Six unexploded bombs, thought to have been dropped during the Second World War, have been discovered on farmland by an amateur archaeologist.


The explosive devices, which are believed to have been on Salisbury estate land outside Hertford since 1944, were uncovered by someone using a metal detector on Tuesday, January 3.

The discovery was reported to Gerry McDonald, chief inspector of East Herts Police, at around 3.15pm the same day.

Police officers and a specialist bomb disposal unit attended the scene.

A police spokesman said the bombs were believed to be German and confirmed that they had been taken away to be disposed of.

William Ashley, who lives on the adjacent Monks Green Farm, contacted police after seeing the wartime bombs on the ground.

He admitted: “I was a bit nervous when I realised what had been found and I took care not to kick it with my foot”.

“The police were excellent throughout and I have nothing but praise for Gerry and his team”.

UXO
“Within 20 minutes of me calling, they were down here and had the bombs under control in no time. The bombs were spent, but they could have been otherwise.”

A 1998 article, published in the Mercury and written by Mr Ashley’s father Peter, recounted the destruction of a cottage and caravan which lay close to the farm by a German V1 flying bomb in 1944.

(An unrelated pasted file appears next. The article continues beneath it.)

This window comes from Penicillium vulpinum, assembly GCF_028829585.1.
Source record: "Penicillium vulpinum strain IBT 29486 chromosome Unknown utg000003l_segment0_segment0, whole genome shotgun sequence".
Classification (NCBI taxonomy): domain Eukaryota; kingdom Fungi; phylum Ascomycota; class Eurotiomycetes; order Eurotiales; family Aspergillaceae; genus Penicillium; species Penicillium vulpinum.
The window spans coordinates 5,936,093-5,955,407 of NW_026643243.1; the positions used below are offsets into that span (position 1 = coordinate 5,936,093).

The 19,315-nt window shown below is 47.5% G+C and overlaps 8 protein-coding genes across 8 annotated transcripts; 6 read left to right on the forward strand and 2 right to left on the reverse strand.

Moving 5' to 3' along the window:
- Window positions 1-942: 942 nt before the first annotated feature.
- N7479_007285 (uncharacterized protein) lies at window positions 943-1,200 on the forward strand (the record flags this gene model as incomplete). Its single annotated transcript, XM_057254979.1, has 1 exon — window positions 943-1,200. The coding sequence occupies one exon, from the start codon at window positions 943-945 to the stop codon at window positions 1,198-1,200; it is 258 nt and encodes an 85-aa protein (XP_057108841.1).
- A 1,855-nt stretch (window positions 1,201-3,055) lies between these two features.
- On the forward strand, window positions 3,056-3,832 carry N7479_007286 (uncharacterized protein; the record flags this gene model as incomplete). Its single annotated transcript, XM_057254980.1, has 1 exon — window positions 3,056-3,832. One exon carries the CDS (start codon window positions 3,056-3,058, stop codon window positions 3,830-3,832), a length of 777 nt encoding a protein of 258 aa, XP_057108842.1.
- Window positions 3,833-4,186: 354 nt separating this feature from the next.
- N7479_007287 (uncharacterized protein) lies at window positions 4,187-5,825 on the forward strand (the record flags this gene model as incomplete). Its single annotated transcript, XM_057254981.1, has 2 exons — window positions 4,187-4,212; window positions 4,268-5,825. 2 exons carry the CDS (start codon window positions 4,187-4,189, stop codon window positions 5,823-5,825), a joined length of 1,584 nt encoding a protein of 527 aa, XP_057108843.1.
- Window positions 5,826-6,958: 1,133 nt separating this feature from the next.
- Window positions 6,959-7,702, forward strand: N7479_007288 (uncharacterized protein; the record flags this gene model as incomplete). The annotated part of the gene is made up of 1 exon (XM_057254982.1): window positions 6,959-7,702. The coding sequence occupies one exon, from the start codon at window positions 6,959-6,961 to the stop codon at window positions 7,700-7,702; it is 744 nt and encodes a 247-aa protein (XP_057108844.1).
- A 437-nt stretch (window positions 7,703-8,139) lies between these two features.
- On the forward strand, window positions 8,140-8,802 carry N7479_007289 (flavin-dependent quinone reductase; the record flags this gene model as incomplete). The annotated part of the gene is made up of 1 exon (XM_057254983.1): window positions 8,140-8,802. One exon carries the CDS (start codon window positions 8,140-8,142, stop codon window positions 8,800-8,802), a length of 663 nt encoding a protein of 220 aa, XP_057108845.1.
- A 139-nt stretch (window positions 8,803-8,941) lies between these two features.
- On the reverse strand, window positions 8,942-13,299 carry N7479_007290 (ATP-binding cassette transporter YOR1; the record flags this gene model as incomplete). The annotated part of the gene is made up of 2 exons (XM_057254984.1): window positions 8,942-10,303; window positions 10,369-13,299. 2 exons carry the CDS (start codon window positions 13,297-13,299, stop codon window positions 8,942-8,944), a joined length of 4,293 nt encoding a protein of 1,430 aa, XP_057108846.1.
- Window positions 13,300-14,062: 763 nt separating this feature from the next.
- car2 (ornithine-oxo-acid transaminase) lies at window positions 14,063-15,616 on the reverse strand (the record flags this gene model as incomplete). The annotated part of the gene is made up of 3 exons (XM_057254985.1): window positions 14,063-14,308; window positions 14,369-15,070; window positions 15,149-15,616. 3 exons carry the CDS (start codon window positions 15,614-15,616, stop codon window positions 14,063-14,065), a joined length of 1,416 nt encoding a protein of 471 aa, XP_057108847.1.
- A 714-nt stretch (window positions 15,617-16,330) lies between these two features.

The missile, which was nicknamed the Doodlebug by the Allies, landed directly between the 19th century cottage and the caravan, obliterating both and killing resident Mrs Dench outright.

UXO
Mrs Dench’s daughter was badly injured in the explosion while the grandfather suffered a broken leg, and a baby, who had been born on D-Day, miraculously escaped the ordeal unscathed.

Mr Ashley says he believes that the recently discovered bombs may have fallen at the same time as the event detailed by his father’s article and become buried in the field.

“The bombs were found about 20 metres from where I know the cottage used to stand so I think it must be related to that,” he added.

“It is a massive coincidence that these bombs have been found so close to where my father wrote about almost 20 years ago”.

“Today, nothing is left of the cottage, but these bombs act as a reminder of what did happen there and to many others who lost their lives in World War Two”.

– Hertfordshire Mercury